Welcome, welcome one and all to the EIGHTEENTH meeeting of our Book Review Club. Eighteenth! According to Wikipedia, if we were awarding ourselves a gift for 18 years of marriage, it'd be something turquoise or porcelain. So...grab a porcelain mug, fill it with the best coffee we could afford, choose a cupcake decorated with turquoise sprinkles and have a seat. We've got some great book reviews for you!
In honor of Child #4 who turned ten this past weekend, I'm reviewing a book I picked up a little over 9 1/2 years ago in Seoul, Korea when I traveled there to bring her home.
Actually, I picked up several of these folktale books. There are two tales per book. Each is told in both English and Korean. What do I love about these folktales? The pictures. AND you never know what twists and turns the story's going to take. A folktale from another country is a peek into its culture. Priceless.
In The Ogres' Magic Clubs, a young man, who thinks first of his parents' and his brother's welfare, happens upon a group of ogres in a cottage. He spies on the ogres and observes them whacking the floor of the cottage and singing, "Gold, gold, come ye forth! Oh, silver, come ye out!" A bunch of gold and silver flies out from wherever the ogres whack. Totally by accident, the young man scares away the ogres. Then he steals all the gold and silver and one of the magic clubs. Now, he's a rich man. Enter the older, greedy, lazy, less respectful brother. You didn't see that coming, did you? Anyway, he finds the same cottage, observes the same ogres and their cottage-whacking ritual. UNFORTUNATELY, the ogres spot him, think he's the man who stole their magic club, and they proceed to whack him "as hard as they could" with their clubs! They beat him "over and over" and eventually they let him leave. He goes home "sore but wiser." Here's the last line of the story: "And he never went back to that shack in the woods again."
Oh, you say, thanks a lot. Get us all excited about Korean folktales that we can't even get our hands on. Wrongo. If you go to amazon.com, type in "Korean folktales," a bunch of these books pop up. Quite incredible.
And now, drum roll, onto the amazing reviews from amazing reviewers!! Please, please visit. You won't be sorry.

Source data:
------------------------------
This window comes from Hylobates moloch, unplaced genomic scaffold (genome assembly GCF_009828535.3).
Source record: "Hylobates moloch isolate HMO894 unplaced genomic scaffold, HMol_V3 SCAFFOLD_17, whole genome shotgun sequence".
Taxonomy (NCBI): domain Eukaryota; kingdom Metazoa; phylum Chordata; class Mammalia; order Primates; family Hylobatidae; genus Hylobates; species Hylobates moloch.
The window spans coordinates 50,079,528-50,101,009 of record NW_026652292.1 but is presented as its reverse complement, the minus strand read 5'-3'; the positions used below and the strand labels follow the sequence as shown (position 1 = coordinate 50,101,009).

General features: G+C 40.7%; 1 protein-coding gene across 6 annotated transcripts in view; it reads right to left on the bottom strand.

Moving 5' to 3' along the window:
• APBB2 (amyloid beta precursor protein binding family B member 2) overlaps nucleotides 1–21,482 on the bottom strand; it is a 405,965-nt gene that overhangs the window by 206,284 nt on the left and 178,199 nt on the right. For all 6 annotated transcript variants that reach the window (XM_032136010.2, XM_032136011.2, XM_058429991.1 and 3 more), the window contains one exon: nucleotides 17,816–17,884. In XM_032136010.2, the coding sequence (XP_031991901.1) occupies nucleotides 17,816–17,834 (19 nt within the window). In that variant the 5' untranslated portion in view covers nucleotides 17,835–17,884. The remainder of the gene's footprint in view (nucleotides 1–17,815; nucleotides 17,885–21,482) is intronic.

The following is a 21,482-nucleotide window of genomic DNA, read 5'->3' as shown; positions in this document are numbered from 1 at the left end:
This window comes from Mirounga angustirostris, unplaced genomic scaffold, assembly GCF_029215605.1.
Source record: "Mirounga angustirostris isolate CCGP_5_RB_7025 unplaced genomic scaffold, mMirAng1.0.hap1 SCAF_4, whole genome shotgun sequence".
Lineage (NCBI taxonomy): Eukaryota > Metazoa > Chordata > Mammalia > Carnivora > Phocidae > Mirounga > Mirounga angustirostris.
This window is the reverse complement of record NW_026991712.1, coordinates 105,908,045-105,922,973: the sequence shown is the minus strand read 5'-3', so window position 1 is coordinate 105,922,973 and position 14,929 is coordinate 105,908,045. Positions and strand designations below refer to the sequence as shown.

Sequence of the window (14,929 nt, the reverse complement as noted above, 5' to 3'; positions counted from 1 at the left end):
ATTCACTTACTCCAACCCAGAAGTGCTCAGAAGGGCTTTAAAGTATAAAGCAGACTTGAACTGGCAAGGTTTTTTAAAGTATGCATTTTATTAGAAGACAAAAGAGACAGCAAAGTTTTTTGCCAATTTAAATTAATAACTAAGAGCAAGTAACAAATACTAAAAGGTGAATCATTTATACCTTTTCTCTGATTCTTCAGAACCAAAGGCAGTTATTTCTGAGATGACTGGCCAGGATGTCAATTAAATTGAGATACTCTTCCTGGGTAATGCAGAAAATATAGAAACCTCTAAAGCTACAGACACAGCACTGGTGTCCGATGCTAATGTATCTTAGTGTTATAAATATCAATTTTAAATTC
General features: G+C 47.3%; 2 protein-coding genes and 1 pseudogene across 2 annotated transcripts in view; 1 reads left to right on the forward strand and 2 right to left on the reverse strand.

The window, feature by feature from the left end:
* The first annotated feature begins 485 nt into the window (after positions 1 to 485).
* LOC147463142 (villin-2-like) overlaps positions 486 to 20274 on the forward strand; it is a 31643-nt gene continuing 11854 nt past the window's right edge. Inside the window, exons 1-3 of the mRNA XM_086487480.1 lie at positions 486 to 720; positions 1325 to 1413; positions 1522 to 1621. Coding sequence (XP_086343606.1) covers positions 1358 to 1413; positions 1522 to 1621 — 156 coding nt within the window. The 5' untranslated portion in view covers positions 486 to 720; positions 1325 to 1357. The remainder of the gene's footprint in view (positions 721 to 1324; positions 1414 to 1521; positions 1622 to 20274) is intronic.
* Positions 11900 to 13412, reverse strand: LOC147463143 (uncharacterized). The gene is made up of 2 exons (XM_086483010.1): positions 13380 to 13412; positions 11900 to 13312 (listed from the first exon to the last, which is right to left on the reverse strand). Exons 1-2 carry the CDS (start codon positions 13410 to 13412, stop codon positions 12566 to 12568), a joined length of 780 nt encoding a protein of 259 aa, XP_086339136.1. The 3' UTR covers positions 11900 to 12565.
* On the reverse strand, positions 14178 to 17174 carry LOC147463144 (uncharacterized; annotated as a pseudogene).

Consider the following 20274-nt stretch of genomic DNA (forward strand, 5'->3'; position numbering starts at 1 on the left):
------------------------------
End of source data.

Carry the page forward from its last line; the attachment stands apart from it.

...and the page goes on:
MIDDLE GRADE/YOUNG ADULT BOOK REVIEWS
Alyssa Goodnight of the Writers' Road Less Traveled: I, CORIANDER by Sally Gardner (middle grade)
Cassandra of Misadventures of a Teenage Writer: I SO DON'T DO MAKEUP by Barrie Summy (tween mystery) **I so did NOT pay this reviewer! But I am flattered! :)**
Stacy Nyikos: BEFORE YOU REACH ME by Rebecca Steed (middle grade)
Thao of serene hours: LOOKING FOR ALASKA by John Green (young adult)
Scott Parker: THE PALLBEARERS by Stephen J. Cannell (mystery)
Kathy Holmes: ORIENTAL HOTEL by Janet Tanner (historical romance)
Beth Yarnall: LONG LOST by Harlan Coben (mystery/suspense)
Kaye of the Book Review Forum: THE SECRET DIARIES OF CHARLOTTE BRONTE by Syrie James
Linda McLaughlin: KUSHIEL'S MERCY by Jacqueline Carey (fantasy)
Sarah Laurence: THE GIRL WHO FELL FROM THE SKY by Heidi W. Durrow (literary)
Patti Abbott: THE ELEGANCE OF A HEDGEHOG by Muriel Barbery (contemporary)
Sarahlynn of Yeah, but Houdini didn't have these hips: A SUDDEN COUNTRY by Karen Fisher (literary historical)
Staci of Life in the Thumb: WHITER THAN SNOW by Sandra Dalls (historical)
Ellen Booraem of Freelance Ne'er-do-well: JUST KIDS by Patti Smith (memoir about her relationship with Robert Mapplethorpe)
Lucy of lucysartain: THIS TIME TOGETHER: LAUGHTER AND REFLECTION by Carol Burnett (memoir)
**Exceptional previous reviews are only a click away.**
Note to Reviewers: You know the drill.:) If I missed you, leave me a comment and I'll rectify the situation pronto. And award myself one less chocolate today!